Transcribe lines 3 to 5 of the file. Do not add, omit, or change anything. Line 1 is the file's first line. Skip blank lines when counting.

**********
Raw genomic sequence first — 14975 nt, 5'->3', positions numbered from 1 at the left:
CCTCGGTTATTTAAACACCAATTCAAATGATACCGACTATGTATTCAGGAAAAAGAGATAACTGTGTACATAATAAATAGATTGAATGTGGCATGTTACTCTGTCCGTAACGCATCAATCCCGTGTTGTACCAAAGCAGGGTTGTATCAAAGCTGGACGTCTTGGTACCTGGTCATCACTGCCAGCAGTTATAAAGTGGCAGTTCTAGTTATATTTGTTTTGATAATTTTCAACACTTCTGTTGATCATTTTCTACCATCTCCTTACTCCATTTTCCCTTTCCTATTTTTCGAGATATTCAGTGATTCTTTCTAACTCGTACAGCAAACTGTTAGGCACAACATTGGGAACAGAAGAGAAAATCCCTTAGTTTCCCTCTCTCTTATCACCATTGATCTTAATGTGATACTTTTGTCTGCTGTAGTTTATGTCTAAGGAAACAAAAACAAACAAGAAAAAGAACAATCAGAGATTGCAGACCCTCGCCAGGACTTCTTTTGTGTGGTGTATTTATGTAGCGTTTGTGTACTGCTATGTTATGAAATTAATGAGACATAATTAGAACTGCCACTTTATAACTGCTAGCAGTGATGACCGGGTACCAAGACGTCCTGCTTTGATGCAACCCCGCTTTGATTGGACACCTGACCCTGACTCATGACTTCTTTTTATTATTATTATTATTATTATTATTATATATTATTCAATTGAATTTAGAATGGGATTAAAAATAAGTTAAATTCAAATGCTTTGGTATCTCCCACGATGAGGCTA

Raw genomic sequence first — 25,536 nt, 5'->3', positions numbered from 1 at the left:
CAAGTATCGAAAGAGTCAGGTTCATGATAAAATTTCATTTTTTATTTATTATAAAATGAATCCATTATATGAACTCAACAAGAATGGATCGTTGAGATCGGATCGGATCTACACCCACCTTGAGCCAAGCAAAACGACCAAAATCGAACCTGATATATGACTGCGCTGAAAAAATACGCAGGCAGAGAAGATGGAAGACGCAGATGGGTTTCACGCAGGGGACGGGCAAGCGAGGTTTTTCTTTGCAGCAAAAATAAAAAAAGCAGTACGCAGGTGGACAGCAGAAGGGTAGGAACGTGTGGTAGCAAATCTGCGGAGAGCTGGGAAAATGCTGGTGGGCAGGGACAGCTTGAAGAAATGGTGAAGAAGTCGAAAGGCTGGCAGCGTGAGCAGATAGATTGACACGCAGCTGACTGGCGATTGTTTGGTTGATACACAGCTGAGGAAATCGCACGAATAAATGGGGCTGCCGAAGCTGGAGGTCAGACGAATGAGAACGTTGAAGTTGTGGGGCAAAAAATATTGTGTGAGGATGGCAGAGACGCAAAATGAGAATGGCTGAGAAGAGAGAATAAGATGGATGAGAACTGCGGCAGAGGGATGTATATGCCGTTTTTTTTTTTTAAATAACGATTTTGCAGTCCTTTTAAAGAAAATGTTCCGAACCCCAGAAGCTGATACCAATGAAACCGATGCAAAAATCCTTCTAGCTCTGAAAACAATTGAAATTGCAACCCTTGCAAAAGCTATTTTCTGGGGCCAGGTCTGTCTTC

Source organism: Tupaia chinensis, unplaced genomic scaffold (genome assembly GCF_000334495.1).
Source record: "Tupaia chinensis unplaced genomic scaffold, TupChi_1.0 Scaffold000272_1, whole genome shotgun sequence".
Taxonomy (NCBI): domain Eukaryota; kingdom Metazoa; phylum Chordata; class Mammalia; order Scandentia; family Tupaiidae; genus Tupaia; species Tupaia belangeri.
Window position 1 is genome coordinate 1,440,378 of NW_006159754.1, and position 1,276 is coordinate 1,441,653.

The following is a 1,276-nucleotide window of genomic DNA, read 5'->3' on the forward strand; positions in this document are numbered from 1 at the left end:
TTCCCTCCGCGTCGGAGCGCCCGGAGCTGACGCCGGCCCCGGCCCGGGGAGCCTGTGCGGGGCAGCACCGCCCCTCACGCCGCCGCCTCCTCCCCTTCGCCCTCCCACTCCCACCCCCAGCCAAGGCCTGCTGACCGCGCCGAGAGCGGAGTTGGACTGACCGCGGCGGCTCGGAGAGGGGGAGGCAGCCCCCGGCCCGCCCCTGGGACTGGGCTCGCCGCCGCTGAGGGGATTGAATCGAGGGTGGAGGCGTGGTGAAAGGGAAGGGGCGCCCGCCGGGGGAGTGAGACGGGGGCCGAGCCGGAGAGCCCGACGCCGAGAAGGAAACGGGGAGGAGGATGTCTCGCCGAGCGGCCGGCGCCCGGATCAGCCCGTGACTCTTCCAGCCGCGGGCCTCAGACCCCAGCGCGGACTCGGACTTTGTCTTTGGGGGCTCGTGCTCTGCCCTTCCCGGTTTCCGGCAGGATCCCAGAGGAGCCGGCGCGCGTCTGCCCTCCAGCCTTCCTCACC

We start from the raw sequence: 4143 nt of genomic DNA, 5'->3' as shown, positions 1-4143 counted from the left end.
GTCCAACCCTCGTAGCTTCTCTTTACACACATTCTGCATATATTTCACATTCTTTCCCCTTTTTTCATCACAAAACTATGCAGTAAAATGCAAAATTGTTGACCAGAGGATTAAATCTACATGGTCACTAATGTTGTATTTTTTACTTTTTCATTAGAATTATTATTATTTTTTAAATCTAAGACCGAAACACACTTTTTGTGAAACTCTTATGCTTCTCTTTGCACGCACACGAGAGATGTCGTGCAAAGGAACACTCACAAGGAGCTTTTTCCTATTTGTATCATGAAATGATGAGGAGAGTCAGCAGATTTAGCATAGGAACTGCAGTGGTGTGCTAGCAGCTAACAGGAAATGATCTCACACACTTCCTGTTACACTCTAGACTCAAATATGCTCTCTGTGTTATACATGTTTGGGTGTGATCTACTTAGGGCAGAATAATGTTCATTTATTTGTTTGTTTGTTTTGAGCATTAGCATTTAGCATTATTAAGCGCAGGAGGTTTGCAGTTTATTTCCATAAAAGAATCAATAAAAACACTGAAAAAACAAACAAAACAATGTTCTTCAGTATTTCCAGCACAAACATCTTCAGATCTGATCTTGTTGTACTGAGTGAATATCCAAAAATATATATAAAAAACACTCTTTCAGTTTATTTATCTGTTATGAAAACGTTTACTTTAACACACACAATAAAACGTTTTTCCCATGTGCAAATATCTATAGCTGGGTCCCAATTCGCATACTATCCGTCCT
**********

Raw genomic sequence first — 25,536 nt, 5'->3', positions numbered from 1 at the left:
CAAGTATCGAAAGAGTCAGGTTCATGATAAAATTTCATTTTTTATTTATTATAAAATGAATCCATTATATGAACTCAACAAGAATGGATCGTTGAGATCGGATCGGATCTACACCCACCTTGAGCCAAGCAAAACGACCAAAATCGAACCTGATATATGACTGCGCTGAAAAAATACGCAGGCAGAGAAGATGGAAGACGCAGATGGGTTTCACGCAGGGGACGGGCAAGCGAGGTTTTTCTTTGCAGCAAAAATAAAAAAAGCAGTACGCAGGTGGACAGCAGAAGGGTAGGAACGTGTGGTAGCAAATCTGCGGAGAGCTGGGAAAATGCTGGTGGGCAGGGACAGCTTGAAGAAATGGTGAAGAAGTCGAAAGGCTGGCAGCGTGAGCAGATAGATTGACACGCAGCTGACTGGCGATTGTTTGGTTGATACACAGCTGAGGAAATCGCACGAATAAATGGGGCTGCCGAAGCTGGAGGTCAGACGAATGAGAACGTTGAAGTTGTGGGGCAAAAAATATTGTGTGAGGATGGCAGAGACGCAAAATGAGAATGGCTGAGAAGAGAGAATAAGATGGATGAGAACTGCGGCAGAGGGATGTATATGCCGTTTTTTTTTTTTAAATAACGATTTTGCAGTCCTTTTAAAGAAAATGTTCCGAACCCCAGAAGCTGATACCAATGAAACCGATGCAAAAATCCTTCTAGCTCTGAAAACAATTGAAATTGCAACCCTTGCAAAAGCTATTTTCTGGGGCCAGGTCTGTCTTC

Source organism: Tupaia chinensis, unplaced genomic scaffold (genome assembly GCF_000334495.1).